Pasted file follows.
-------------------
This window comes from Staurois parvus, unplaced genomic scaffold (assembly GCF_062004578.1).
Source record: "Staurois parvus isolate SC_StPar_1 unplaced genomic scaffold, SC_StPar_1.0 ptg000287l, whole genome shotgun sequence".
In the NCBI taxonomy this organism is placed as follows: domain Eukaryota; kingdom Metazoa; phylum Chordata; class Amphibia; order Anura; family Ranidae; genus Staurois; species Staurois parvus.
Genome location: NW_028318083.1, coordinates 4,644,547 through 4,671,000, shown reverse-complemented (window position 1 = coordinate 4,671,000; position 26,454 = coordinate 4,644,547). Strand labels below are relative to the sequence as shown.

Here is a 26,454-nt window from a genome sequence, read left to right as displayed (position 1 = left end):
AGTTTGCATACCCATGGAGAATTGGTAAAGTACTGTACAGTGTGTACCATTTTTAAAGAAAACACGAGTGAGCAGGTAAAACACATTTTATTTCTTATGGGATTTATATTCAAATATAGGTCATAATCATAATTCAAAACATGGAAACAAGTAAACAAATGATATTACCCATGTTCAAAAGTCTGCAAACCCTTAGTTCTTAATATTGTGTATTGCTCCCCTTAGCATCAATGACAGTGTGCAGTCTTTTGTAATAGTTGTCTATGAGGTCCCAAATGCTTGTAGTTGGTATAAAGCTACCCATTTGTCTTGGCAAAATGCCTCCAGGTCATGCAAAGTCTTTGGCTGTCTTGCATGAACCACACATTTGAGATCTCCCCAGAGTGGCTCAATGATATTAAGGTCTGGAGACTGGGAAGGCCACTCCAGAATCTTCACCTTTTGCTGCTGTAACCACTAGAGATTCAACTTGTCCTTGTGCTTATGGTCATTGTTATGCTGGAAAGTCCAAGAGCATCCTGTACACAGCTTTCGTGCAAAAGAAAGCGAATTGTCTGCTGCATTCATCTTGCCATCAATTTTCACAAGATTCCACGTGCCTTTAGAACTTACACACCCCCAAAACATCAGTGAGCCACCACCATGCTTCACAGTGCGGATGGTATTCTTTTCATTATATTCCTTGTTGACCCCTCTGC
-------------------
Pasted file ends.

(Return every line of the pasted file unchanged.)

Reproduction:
This window comes from Staurois parvus, unplaced genomic scaffold (assembly GCF_062004578.1).
Source record: "Staurois parvus isolate SC_StPar_1 unplaced genomic scaffold, SC_StPar_1.0 ptg000287l, whole genome shotgun sequence".
In the NCBI taxonomy this organism is placed as follows: domain Eukaryota; kingdom Metazoa; phylum Chordata; class Amphibia; order Anura; family Ranidae; genus Staurois; species Staurois parvus.
Genome location: NW_028318083.1, coordinates 4,644,547 through 4,671,000, shown reverse-complemented (window position 1 = coordinate 4,671,000; position 26,454 = coordinate 4,644,547). Strand labels below are relative to the sequence as shown.

Here is a 26,454-nt window from a genome sequence, read left to right as displayed (position 1 = left end):
AGTTTGCATACCCATGGAGAATTGGTAAAGTACTGTACAGTGTGTACCATTTTTAAAGAAAACACGAGTGAGCAGGTAAAACACATTTTATTTCTTATGGGATTTATATTCAAATATAGGTCATAATCATAATTCAAAACATGGAAACAAGTAAACAAATGATATTACCCATGTTCAAAAGTCTGCAAACCCTTAGTTCTTAATATTGTGTATTGCTCCCCTTAGCATCAATGACAGTGTGCAGTCTTTTGTAATAGTTGTCTATGAGGTCCCAAATGCTTGTAGTTGGTATAAAGCTACCCATTTGTCTTGGCAAAATGCCTCCAGGTCATGCAAAGTCTTTGGCTGTCTTGCATGAACCACACATTTGAGATCTCCCCAGAGTGGCTCAATGATATTAAGGTCTGGAGACTGGGAAGGCCACTCCAGAATCTTCACCTTTTGCTGCTGTAACCACTAGAGATTCAACTTGTCCTTGTGCTTATGGTCATTGTTATGCTGGAAAGTCCAAGAGCATCCTGTACACAGCTTTCGTGCAAAAGAAAGCGAATTGTCTGCTGCATTCATCTTGCCATCAATTTTCACAAGATTCCACGTGCCTTTAGAACTTACACACCCCCAAAACATCAGTGAGCCACCACCATGCTTCACAGTGCGGATGGTATTCTTTTCATTATATTCCTTGTTGACCCCTCTGC